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Jamaican players dispute federation’s claims about World Cup payments

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Jamaica's Khadija Shaw arrives at the stadium prior to a FIFA Women's World Cup match on Aug. 2. (Alex Pantling/FIFA via Getty Images)

Two Jamaica women’s national team members have said that “a number of players” still have not been paid their 2023 World Cup dues in full, in contrast to a statement given by the Jamaica Football Federation in October.

Jamaica goalkeeper Rebecca Spencer and forward Khadija “Bunny” Shaw claimed that some of the Reggae Girlz were still awaiting payments from the JFF in an interview with the Jamaican TV station SportsMax on Dec. 2.

“I can say that we haven’t [been fully compensated,] even up until now. I think that a number of players are missing payments back from February time,” Spencer said on “SportzMax Zone.”

Spencer’s statement contradicts a press release released by the JFF on Oct. 27, in which the federation states that it has indeed paid its World Cup team in full. Jamaica’s World Cup run included a number of firsts for the team: its first point, its first win and its first appearance in the knockout stage.

“The Jamaica Football Federation (JFF) is pleased to advise that, as committed, we have now paid in full balances due to the Women’s World Cup Team,” the JFF said in the statement. “We will also start processing payments to all players who played in the qualifying rounds but were not in the final World Cup squad.”

Just three days before the JFF announced its completed payments, the organization said in a statement that it did not have the funds necessary to pay the players what they were owed. The federation had received just $1.2 million of its $1.8 million in prize money from FIFA, per the statement, and would not be able “to afford to pay out funds we have not received.”

In the space of three days, though, the JFF claimed to have distributed the outstanding payments to players.

Jamaican players have spoken out against the JFF on multiple occasions, citing poor communication from the federation, a general lack of support and insufficient compensation for their work, among other things.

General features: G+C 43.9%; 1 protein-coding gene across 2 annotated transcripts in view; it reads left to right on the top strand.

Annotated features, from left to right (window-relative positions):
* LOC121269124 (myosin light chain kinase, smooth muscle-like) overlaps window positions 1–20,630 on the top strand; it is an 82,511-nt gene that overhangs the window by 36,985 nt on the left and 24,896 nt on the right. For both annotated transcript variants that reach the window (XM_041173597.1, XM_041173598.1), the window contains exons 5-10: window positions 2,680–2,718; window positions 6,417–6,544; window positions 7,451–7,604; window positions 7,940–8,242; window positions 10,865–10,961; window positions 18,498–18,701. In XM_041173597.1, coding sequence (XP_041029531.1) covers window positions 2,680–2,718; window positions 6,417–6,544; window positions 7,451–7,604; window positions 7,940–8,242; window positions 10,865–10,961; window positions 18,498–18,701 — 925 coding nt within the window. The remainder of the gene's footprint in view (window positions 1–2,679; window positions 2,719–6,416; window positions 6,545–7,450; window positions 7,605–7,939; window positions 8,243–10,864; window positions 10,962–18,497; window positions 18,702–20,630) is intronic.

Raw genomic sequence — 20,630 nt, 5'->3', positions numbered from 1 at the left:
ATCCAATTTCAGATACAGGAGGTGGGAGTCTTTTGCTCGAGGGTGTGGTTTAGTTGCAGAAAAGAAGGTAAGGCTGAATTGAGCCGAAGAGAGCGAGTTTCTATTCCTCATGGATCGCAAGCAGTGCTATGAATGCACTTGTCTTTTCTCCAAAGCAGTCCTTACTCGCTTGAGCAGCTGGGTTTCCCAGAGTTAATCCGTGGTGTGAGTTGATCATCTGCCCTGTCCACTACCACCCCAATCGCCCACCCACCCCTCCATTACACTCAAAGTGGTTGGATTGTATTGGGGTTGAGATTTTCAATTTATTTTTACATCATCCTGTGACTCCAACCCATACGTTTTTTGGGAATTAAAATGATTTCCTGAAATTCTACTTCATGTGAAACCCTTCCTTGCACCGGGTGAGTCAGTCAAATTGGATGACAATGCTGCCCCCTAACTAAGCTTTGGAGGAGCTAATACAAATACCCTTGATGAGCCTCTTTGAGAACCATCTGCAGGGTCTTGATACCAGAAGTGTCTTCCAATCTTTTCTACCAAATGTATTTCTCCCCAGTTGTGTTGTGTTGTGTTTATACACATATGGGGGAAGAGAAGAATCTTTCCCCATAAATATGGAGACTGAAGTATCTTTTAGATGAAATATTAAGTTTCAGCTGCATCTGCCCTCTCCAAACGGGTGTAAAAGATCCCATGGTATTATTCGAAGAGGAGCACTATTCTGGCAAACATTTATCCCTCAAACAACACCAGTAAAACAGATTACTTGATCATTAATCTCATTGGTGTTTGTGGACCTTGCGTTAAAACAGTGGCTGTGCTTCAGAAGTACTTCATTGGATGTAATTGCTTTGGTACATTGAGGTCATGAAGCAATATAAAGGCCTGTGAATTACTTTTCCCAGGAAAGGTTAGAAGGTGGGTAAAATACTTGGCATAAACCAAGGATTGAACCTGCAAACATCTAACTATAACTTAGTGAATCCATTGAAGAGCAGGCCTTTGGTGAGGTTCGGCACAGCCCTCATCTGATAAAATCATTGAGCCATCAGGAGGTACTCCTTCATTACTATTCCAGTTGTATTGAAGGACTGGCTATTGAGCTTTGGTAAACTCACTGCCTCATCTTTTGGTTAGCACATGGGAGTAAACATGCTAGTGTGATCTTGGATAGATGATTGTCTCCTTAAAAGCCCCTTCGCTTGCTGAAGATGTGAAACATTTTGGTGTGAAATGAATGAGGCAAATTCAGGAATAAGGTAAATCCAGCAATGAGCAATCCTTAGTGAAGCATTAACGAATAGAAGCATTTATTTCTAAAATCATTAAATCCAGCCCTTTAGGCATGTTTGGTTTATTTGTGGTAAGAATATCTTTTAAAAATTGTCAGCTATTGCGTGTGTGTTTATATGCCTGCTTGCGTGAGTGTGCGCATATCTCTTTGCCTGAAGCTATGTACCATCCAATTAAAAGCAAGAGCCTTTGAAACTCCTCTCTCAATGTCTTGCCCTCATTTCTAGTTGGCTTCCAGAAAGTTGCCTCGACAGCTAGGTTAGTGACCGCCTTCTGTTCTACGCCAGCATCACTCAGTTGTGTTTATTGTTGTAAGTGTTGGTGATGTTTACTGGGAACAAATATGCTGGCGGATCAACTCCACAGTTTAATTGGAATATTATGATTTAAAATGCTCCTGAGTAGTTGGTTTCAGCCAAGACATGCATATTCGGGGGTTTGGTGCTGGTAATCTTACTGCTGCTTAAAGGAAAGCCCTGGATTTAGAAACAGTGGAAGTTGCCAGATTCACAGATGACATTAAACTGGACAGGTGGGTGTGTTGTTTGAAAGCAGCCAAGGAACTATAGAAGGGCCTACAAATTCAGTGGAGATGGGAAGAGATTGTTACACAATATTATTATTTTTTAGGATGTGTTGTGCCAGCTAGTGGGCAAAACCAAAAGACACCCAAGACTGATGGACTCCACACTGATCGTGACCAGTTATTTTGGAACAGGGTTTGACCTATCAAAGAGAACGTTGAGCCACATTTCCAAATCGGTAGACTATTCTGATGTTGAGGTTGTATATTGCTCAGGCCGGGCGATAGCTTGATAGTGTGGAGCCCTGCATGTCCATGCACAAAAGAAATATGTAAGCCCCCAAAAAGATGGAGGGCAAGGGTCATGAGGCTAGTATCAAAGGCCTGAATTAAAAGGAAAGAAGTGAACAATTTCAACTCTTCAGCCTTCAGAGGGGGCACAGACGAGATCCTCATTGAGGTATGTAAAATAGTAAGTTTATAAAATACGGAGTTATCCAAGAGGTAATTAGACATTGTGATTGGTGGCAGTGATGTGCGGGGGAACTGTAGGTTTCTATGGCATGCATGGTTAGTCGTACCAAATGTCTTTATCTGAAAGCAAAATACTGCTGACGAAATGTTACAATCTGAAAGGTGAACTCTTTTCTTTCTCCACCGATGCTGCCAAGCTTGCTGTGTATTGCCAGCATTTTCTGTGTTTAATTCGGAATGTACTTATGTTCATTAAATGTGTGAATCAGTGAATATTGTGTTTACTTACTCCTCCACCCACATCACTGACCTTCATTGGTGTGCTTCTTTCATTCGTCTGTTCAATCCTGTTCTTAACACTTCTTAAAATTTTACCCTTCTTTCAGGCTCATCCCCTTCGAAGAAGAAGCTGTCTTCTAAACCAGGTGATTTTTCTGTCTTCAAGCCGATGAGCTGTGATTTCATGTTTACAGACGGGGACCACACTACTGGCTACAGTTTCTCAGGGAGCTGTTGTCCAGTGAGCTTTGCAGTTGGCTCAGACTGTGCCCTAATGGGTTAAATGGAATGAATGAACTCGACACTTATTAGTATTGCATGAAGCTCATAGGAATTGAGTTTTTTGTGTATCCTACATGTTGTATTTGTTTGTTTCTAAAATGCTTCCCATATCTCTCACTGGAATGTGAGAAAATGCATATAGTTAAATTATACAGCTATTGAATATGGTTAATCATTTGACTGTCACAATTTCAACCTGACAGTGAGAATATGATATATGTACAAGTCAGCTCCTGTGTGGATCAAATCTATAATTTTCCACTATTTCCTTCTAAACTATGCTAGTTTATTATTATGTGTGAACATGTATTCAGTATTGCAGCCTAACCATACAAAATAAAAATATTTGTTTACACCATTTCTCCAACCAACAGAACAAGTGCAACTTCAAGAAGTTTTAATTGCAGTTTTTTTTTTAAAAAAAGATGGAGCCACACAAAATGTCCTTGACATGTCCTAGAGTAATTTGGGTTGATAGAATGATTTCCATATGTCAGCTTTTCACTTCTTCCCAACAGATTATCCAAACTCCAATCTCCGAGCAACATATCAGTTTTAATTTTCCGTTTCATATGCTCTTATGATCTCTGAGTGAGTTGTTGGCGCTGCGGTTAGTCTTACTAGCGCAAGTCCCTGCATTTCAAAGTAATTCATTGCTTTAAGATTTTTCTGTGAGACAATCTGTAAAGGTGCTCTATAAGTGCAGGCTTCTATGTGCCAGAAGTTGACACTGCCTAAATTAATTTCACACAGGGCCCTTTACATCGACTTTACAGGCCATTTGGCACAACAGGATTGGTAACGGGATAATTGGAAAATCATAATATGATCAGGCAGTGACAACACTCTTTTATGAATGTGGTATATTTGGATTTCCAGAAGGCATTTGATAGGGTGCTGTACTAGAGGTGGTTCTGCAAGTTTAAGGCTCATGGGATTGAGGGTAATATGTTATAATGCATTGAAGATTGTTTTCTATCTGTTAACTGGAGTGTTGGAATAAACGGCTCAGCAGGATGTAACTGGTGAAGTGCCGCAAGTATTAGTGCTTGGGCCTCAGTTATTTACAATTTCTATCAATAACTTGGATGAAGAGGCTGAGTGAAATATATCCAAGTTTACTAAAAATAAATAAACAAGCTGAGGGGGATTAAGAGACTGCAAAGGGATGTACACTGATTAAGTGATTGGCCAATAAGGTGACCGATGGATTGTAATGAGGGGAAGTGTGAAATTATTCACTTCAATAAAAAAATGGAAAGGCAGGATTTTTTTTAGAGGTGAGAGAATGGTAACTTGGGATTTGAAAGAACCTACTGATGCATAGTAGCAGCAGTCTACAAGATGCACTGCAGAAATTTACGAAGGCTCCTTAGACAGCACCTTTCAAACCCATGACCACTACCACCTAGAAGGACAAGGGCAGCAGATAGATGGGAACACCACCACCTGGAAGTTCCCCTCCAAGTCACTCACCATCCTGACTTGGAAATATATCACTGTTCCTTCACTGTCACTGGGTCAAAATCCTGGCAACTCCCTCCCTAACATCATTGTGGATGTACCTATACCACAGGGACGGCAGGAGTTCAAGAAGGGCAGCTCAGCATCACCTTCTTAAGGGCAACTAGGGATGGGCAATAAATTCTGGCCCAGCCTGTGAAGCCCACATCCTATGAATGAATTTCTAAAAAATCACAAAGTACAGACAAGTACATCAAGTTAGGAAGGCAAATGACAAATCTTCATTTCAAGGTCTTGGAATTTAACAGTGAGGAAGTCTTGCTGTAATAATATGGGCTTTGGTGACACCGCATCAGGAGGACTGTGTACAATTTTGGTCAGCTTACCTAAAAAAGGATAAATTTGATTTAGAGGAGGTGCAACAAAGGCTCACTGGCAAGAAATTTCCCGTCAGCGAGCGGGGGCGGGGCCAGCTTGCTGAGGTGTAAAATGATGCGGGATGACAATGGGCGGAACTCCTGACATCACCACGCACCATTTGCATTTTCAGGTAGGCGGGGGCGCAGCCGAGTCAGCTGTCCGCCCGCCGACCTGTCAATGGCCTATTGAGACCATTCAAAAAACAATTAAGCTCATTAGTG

On June 15, many Reggae Girlz players, including Spencer, posted a letter to social media outlining grievances against the JFF.

“On multiple occasions, we have sat down with the federation to respectfully express concerns resulting from subpar planning, transportation, accommodations, training conditions, compensation, communication, nutrition, and accessibility to proper resources. We have also showed up repeatedly without receiving contractually agreed upon compensation. We were told that all our requests and concerns would be resolved in a timely manner,” the letter states.

Still, more than a month after the JFF claimed to have paid the “full balances” due to the Reggae Girlz, players are saying that is not the case.

“I think it’s just very unfortunate because it’s not even about the money. I think it’s about having good communication,” Shaw said on “SportsMax Zone.”

Spencer believes that communication breakdown could be at the root of the issues between the JFF and the women’s national team.

“I think as a group of players that we deserve honesty and respect in every angle,” Spencer said. “When you’re left with no communication for months or for weeks about what’s happening, it makes it really difficult for a group of players to want to show up and to want to keep going and going through this each and every time if nothing ever changes.

“We’re sitting here on this and we speak the truth and we just wish that they could do the same in return.”